An unflagging focus on serving patients through the provision of safe, timely, effective, efficient, patient-centered and equitable care is at the core of the work done by the AHA–McKesson Quest for Quality Prize winners. The AHA–McKesson Quest for Quality Prize recognizes hospitals that are using a systems-based approach in pursuit of perfection and have achieved measurable results.

Over the past 13 years, a wide variety of organizations have received this honor and, while they have varied in size, mission, type of communities served and kinds of services offered, they are unwaveringly single-minded in their pursuit of perfection in all facets of the Institute of Medicine’s Six Aims. In the process, the prize-winning hospitals are working to achieve the Triple Aim of improved care, improved health and lower per capita costs in their communities. And yet, each would acknowledge that they have challenges yet to conquer.

The Quest for Quality Committee thanks all those that applied for the 2015 awards, with a special thanks to those that hosted site visits. Collectively, these organizations provide models and inspiration for the entire field, achieving measurable results in improving patient outcomes by addressing stubborn patient care challenges. Here are some key learnings from the review of the 2015 prize applicants:

Patient safety continues to be a challenge. Our prize winners, like other hospitals, have made important progress in reducing infections and other important causes of harm for our patients. Nonetheless, much work remains to eliminate medication errors, diagnostic errors, miscommunication during patient transitions, and other threats to patient safety.

Authentic engagement of patients and families as partners in care delivery is difficult to achieve. Some hospitals have included patients and families in their organizational planning, quality oversight and other key aspects, and some have used different strategies to inform and effectively engage patients in their own care, but all have found it challenging to ensure that patients or family members understand that their insights are as valuable as the perspectives of experienced clinical experts.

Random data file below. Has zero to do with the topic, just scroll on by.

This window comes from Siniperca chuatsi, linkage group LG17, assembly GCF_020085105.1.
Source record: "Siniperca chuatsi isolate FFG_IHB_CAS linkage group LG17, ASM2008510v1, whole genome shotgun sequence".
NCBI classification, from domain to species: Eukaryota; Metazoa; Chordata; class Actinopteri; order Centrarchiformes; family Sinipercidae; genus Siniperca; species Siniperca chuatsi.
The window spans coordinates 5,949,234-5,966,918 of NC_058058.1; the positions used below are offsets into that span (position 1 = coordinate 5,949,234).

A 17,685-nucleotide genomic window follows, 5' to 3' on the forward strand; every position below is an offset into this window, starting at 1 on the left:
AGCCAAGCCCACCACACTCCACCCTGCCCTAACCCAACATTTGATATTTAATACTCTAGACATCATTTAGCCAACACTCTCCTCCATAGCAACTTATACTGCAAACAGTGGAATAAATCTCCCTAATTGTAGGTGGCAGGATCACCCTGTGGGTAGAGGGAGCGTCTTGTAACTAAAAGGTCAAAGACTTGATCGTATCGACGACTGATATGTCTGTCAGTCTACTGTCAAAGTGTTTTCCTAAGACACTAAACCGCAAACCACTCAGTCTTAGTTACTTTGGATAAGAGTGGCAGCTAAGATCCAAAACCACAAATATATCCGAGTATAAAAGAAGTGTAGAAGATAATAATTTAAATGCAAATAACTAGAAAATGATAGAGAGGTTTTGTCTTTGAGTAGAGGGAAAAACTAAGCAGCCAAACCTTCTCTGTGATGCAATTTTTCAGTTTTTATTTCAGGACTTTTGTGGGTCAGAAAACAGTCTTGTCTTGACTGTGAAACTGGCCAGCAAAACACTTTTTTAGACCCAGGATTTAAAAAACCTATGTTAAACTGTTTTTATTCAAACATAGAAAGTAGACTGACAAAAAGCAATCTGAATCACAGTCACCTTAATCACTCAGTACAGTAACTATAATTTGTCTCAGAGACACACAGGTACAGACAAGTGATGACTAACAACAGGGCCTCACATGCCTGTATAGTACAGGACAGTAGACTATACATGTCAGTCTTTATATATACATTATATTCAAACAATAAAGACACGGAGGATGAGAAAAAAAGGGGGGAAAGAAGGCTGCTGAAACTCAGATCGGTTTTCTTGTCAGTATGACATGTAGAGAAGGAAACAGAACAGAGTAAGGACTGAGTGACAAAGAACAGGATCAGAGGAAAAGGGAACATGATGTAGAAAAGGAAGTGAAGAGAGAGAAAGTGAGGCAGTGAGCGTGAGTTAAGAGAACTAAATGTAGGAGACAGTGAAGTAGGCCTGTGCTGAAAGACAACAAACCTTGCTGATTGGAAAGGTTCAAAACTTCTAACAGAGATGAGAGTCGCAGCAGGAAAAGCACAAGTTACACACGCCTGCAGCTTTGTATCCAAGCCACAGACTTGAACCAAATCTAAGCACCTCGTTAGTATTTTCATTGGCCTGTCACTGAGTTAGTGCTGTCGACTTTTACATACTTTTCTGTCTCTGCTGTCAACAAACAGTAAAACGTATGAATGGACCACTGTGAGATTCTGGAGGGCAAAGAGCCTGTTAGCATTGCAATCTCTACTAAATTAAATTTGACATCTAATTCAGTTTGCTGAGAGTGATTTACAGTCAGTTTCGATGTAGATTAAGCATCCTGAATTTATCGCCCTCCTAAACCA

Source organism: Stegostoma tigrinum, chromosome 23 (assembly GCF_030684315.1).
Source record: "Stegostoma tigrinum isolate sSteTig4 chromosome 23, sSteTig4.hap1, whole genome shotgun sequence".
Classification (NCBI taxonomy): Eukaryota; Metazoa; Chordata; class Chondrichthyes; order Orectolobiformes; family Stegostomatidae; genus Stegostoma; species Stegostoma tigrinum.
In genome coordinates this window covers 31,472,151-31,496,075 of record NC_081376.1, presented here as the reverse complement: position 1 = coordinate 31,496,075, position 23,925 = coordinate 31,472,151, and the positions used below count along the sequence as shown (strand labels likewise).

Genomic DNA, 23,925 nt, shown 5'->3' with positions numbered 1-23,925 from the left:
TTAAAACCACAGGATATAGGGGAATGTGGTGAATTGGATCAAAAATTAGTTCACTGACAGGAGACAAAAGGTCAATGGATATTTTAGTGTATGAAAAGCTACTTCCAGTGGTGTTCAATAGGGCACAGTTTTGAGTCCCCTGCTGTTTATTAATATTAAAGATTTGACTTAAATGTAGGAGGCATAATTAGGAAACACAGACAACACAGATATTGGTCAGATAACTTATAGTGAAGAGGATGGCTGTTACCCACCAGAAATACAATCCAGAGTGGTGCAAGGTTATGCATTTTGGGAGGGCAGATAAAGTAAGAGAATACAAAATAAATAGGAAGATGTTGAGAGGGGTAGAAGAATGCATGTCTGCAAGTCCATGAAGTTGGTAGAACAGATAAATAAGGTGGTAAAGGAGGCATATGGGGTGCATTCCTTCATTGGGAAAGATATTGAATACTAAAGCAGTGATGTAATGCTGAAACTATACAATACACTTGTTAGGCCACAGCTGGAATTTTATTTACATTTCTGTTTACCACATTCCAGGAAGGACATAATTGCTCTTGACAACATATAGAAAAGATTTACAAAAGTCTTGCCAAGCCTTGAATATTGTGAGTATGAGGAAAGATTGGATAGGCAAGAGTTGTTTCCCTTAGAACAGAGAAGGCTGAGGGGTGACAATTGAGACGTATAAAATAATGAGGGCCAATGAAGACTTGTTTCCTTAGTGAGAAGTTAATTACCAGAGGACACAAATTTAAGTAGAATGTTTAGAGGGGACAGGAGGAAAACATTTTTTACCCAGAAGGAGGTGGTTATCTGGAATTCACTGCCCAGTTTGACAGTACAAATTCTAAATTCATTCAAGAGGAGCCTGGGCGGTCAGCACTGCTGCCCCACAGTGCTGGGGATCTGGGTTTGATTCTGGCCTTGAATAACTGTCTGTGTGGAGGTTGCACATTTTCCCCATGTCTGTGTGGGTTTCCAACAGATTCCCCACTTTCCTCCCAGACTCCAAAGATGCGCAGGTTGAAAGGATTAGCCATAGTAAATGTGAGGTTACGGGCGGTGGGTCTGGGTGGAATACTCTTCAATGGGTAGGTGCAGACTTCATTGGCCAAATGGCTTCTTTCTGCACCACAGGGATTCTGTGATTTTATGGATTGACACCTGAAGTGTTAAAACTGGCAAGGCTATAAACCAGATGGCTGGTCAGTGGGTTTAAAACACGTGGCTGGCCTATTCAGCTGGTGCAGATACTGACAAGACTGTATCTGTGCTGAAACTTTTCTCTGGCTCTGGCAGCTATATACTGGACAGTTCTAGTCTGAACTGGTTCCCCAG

Hospitals often can be data-rich, but information-poor. The prevalence of measures and data-collection activities can be misleading. It would be easy to think that the abundance of data equates to a wealth of information, but many applicants found this was simply not the case. The data provide a signal, but don’t become useful information without analysis and discussion.

Achievement of the IOM’s Six Aims requires a well-planned and coordinated strategy. Several applicants achieved remarkable progress on one or two of the Six Aims, but little progress on the remaining ones. When striving to achieve any set of aims, progress is rarely uniform, but we cannot achieve the best possible results for our patients unless we continuously strive to make progress on all six of the IOM aims.

The AHA–McKesson Quest for Quality Prize Committee congratulates the four organizations whose achievements in pursuit of the Six Aims stood out in a field of excellent applicants — the 2015 winner, Children’s Hospital Colorado in Aurora; the finalist, Duke University Hospital in Durham, N.C.; and Citation of Merit recipients Schneck Medical Center in Seymour, Ind., and Nationwide Children’s Hospital in Columbus, Ohio. Please read their stories in this issue of Hospitals & Health Networks.

Nancy Foster is vice president of quality and patient safety policy for the American Hospital Association.


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